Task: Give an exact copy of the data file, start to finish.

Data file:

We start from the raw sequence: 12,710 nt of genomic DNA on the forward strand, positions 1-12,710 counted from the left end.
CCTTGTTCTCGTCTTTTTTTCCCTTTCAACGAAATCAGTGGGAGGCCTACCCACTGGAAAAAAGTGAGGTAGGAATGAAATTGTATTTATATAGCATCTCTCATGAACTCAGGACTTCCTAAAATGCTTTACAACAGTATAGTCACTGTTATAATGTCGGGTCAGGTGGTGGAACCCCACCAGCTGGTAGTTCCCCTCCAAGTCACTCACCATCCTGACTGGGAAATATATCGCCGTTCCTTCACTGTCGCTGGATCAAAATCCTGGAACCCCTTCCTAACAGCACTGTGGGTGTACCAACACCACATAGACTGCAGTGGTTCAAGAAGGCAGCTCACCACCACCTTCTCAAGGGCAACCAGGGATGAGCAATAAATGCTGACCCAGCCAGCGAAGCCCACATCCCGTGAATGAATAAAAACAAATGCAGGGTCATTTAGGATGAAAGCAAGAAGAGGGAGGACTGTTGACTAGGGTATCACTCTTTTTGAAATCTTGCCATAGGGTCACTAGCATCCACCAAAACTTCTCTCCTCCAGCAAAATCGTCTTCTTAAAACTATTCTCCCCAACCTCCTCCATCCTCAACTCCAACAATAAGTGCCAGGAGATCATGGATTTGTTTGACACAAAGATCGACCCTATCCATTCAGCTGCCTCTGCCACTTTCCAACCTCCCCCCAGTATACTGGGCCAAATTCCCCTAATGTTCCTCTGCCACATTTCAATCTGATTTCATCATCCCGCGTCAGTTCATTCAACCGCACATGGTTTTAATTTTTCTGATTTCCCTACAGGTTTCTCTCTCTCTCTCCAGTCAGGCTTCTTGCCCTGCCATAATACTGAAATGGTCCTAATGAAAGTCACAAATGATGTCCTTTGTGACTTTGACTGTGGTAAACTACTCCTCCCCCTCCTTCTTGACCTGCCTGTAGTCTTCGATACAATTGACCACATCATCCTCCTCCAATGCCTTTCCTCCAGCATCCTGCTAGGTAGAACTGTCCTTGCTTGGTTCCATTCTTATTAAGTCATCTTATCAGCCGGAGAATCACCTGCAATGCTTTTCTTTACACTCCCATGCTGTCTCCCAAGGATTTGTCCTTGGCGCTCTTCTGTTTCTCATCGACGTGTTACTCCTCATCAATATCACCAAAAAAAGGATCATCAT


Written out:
We start from the raw sequence: 12,710 nt of genomic DNA on the forward strand, positions 1-12,710 counted from the left end.
CCTTGTTCTCGTCTTTTTTTCCCTTTCAACGAAATCAGTGGGAGGCCTACCCACTGGAAAAAAGTGAGGTAGGAATGAAATTGTATTTATATAGCATCTCTCATGAACTCAGGACTTCCTAAAATGCTTTACAACAGTATAGTCACTGTTATAATGTCGGGTCAGGTGGTGGAACCCCACCAGCTGGTAGTTCCCCTCCAAGTCACTCACCATCCTGACTGGGAAATATATCGCCGTTCCTTCACTGTCGCTGGATCAAAATCCTGGAACCCCTTCCTAACAGCACTGTGGGTGTACCAACACCACATAGACTGCAGTGGTTCAAGAAGGCAGCTCACCACCACCTTCTCAAGGGCAACCAGGGATGAGCAATAAATGCTGACCCAGCCAGCGAAGCCCACATCCCGTGAATGAATAAAAACAAATGCAGGGTCATTTAGGATGAAAGCAAGAAGAGGGAGGACTGTTGACTAGGGTATCACTCTTTTTGAAATCTTGCCATAGGGTCACTAGCATCCACCAAAACTTCTCTCCTCCAGCAAAATCGTCTTCTTAAAACTATTCTCCCCAACCTCCTCCATCCTCAACTCCAACAATAAGTGCCAGGAGATCATGGATTTGTTTGACACAAAGATCGACCCTATCCATTCAGCTGCCTCTGCCACTTTCCAACCTCCCCCCAGTATACTGGGCCAAATTCCCCTAATGTTCCTCTGCCACATTTCAATCTGATTTCATCATCCCGCGTCAGTTCATTCAACCGCACATGGTTTTAATTTTTCTGATTTCCCTACAGGTTTCTCTCTCTCTCTCCAGTCAGGCTTCTTGCCCTGCCATAATACTGAAATGGTCCTAATGAAAGTCACAAATGATGTCCTTTGTGACTTTGACTGTGGTAAACTACTCCTCCCCCTCCTTCTTGACCTGCCTGTAGTCTTCGATACAATTGACCACATCATCCTCCTCCAATGCCTTTCCTCCAGCATCCTGCTAGGTAGAACTGTCCTTGCTTGGTTCCATTCTTATTAAGTCATCTTATCAGCCGGAGAATCACCTGCAATGCTTTTCTTTACACTCCCATGCTGTCTCCCAAGGATTTGTCCTTGGCGCTCTTCTGTTTCTCATCGACGTGTTACTCCTCATCAATATCACCAAAAAAAGGATCATCAT